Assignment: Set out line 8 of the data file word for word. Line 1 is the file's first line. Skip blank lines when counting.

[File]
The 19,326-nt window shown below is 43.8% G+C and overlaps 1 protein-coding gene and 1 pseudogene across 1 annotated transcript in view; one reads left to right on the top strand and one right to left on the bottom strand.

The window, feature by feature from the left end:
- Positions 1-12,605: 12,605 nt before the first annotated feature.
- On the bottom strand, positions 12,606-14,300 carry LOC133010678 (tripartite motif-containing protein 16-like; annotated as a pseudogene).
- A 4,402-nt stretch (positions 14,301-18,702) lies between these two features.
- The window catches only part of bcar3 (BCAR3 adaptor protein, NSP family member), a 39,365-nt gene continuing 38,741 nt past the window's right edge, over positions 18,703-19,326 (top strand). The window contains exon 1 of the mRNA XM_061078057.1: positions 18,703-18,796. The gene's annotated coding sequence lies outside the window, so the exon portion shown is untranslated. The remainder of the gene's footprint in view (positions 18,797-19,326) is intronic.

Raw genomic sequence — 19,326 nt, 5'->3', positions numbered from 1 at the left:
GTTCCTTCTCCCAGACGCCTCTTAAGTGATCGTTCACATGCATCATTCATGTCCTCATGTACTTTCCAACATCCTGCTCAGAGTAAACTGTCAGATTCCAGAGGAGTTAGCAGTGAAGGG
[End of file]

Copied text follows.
GTTCCTTCTCCCAGACGCCTCTTAAGTGATCGTTCACATGCATCATTCATGTCCTCATGTACTTTCCAACATCCTGCTCAGAGTAAACTGTCAGATTCCAGAGGAGTTAGCAGTGAAGGG